Twitter provides a new and important tool for political
actors, and is increasingly being used as such. In the
2010 midterm elections, the vast majority of candidates for
the U.S. House of Representatives and virtually all candidates
for U.S. Senate and governorships used Twitter to
reach out to potential supporters, direct them to particular
pieces of information, request campaign contributions, and
mobilize their political action. Despite the level of activity,
we have little understanding of what the political Twitterverse
looks like in terms of communication and discourse.
This project seeks to remedy that lack of understanding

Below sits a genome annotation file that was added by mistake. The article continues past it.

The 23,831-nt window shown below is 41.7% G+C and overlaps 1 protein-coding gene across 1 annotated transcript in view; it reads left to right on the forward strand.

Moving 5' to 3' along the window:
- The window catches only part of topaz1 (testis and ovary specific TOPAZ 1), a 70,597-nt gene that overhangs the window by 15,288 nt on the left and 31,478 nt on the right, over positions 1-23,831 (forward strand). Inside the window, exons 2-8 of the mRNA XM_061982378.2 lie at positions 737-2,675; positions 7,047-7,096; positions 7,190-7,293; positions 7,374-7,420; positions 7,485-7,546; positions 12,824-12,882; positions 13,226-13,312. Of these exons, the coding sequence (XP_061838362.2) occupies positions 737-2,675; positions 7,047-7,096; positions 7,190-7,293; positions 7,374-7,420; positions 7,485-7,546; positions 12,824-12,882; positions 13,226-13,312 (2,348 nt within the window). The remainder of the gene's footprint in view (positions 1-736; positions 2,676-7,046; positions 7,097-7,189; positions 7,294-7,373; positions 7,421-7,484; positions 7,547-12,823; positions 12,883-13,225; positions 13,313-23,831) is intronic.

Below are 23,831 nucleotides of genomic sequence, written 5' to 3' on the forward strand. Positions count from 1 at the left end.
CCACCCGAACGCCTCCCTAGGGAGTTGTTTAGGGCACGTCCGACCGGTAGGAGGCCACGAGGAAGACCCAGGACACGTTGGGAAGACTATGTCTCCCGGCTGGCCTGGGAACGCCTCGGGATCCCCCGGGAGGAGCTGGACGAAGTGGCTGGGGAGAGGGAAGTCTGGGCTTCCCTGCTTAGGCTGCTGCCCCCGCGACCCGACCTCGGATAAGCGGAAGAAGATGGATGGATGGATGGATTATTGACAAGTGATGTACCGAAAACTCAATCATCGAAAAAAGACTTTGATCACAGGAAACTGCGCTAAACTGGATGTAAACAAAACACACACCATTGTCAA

by mapping candidates for federal office in 2010 and their
followers, according to their use of the 4016 most used hashtags
(keywords). Our data set is uniquely constructed from
tweets of most of the candidates running for the U.S. House
of Representatives in 2010, all the candidates for the Senate
and governorships, and a random sample of their followers.
From this we utilize multidimensional scaling to construct
a visual map based on hashtag usage. We find that our
data have both local and global interpretations that reflect
not only political leaning but also strategies of communication.
This study provides insight into innovation in new
media usage in political behavior, as well as a snapshot of
the political twitterverse in 2010.